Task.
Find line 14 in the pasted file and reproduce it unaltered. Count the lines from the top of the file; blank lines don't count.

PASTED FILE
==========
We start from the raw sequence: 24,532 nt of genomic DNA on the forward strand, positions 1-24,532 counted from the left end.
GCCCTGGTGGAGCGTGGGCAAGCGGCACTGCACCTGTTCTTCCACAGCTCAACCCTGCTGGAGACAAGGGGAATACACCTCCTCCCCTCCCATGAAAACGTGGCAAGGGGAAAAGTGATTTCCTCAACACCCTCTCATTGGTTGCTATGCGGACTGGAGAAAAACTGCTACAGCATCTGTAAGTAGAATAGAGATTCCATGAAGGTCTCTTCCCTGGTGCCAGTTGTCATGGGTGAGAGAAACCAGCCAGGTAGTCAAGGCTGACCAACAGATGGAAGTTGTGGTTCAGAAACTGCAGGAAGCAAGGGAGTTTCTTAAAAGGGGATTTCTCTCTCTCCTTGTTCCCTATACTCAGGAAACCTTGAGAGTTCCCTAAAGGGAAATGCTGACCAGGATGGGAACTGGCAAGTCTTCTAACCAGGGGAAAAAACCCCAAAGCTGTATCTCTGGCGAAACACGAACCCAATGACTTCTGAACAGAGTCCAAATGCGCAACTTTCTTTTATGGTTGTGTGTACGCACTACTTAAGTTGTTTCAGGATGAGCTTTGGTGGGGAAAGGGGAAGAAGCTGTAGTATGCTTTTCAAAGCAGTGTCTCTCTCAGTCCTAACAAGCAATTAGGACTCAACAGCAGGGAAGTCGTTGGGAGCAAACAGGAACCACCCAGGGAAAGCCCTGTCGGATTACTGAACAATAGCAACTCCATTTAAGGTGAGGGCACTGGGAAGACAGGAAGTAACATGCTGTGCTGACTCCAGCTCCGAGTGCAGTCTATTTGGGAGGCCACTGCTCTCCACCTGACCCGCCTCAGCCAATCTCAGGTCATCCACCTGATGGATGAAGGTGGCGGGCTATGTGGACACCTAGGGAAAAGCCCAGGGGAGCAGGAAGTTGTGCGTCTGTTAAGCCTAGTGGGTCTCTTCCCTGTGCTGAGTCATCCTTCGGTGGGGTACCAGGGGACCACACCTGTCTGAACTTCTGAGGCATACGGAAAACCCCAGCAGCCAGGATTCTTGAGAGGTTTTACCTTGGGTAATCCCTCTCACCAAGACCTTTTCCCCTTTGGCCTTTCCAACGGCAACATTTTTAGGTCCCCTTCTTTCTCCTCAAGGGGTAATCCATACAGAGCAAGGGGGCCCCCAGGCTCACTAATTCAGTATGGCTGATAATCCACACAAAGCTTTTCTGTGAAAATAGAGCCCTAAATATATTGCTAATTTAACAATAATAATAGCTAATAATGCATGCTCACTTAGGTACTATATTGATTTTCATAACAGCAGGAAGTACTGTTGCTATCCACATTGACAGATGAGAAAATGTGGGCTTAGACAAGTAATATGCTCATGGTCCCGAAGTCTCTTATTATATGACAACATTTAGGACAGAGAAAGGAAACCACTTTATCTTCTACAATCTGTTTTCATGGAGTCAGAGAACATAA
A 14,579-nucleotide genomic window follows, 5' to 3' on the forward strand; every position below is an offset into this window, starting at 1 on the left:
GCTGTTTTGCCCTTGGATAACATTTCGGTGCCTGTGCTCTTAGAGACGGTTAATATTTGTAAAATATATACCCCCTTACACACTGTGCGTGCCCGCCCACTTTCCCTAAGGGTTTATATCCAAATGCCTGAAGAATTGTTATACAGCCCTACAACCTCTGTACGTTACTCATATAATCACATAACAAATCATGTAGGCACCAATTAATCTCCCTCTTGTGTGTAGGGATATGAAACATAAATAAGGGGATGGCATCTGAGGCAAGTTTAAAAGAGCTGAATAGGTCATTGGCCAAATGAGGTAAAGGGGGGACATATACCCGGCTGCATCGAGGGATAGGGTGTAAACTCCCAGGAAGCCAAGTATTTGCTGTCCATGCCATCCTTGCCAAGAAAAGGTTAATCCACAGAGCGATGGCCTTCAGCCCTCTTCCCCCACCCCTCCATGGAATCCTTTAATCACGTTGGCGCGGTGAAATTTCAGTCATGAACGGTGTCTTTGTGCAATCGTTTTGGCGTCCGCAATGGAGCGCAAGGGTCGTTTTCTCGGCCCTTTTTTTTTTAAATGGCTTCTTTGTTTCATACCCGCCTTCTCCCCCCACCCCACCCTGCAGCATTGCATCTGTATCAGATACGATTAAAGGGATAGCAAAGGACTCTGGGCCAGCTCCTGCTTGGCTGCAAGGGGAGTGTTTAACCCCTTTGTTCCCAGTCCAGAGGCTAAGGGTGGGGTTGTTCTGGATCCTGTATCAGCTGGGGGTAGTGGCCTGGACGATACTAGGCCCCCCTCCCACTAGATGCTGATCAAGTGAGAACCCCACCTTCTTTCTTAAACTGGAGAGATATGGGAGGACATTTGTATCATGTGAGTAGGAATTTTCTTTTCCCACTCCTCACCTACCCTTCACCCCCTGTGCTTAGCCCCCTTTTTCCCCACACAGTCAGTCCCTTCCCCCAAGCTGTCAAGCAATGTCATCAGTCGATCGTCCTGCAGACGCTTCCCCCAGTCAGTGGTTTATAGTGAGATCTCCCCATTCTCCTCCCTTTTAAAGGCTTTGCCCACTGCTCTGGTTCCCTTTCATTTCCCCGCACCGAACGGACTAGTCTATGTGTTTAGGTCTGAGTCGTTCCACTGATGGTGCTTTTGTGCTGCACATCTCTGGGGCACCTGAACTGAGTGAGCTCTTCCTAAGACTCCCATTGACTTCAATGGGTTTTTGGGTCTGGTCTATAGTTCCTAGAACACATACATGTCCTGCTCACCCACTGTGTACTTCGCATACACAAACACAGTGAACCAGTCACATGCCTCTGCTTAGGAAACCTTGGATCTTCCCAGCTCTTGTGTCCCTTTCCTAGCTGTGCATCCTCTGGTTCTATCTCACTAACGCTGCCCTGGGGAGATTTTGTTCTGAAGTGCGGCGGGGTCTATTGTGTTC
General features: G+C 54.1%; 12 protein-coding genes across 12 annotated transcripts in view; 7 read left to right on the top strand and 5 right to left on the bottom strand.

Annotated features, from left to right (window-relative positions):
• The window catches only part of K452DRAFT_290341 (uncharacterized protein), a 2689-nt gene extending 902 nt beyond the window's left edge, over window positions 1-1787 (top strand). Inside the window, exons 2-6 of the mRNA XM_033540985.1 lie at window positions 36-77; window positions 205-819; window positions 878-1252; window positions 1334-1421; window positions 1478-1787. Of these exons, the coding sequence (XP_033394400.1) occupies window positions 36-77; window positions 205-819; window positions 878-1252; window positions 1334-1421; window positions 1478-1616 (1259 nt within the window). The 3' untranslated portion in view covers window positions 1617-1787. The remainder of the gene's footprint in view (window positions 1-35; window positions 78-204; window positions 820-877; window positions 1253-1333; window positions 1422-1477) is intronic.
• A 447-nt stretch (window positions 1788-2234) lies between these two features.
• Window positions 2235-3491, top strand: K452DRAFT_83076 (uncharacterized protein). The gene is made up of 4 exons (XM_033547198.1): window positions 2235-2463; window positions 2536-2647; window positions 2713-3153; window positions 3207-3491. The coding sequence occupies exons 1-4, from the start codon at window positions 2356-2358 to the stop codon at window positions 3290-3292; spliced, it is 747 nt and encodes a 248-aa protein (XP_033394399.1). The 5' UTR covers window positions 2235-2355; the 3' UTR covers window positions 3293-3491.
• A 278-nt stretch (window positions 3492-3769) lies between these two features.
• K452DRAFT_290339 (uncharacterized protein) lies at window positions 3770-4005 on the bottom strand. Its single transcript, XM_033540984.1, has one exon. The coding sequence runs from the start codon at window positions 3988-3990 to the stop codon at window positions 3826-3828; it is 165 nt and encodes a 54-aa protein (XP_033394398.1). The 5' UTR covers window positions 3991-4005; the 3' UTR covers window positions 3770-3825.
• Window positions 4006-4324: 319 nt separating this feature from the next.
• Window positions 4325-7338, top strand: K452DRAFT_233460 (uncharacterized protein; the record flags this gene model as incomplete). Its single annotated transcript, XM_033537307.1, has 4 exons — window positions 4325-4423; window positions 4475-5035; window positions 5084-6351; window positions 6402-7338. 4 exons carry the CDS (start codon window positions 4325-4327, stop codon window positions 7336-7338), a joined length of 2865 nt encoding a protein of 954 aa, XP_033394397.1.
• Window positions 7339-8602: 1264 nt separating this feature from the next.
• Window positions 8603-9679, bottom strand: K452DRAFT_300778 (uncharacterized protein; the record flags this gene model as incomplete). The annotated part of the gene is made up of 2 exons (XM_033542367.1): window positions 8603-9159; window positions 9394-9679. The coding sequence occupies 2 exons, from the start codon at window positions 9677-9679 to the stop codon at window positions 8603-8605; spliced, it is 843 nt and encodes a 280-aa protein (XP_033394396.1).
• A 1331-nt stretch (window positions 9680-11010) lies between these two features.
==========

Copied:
• Window positions 7339-8602: 1264 nt separating this feature from the next.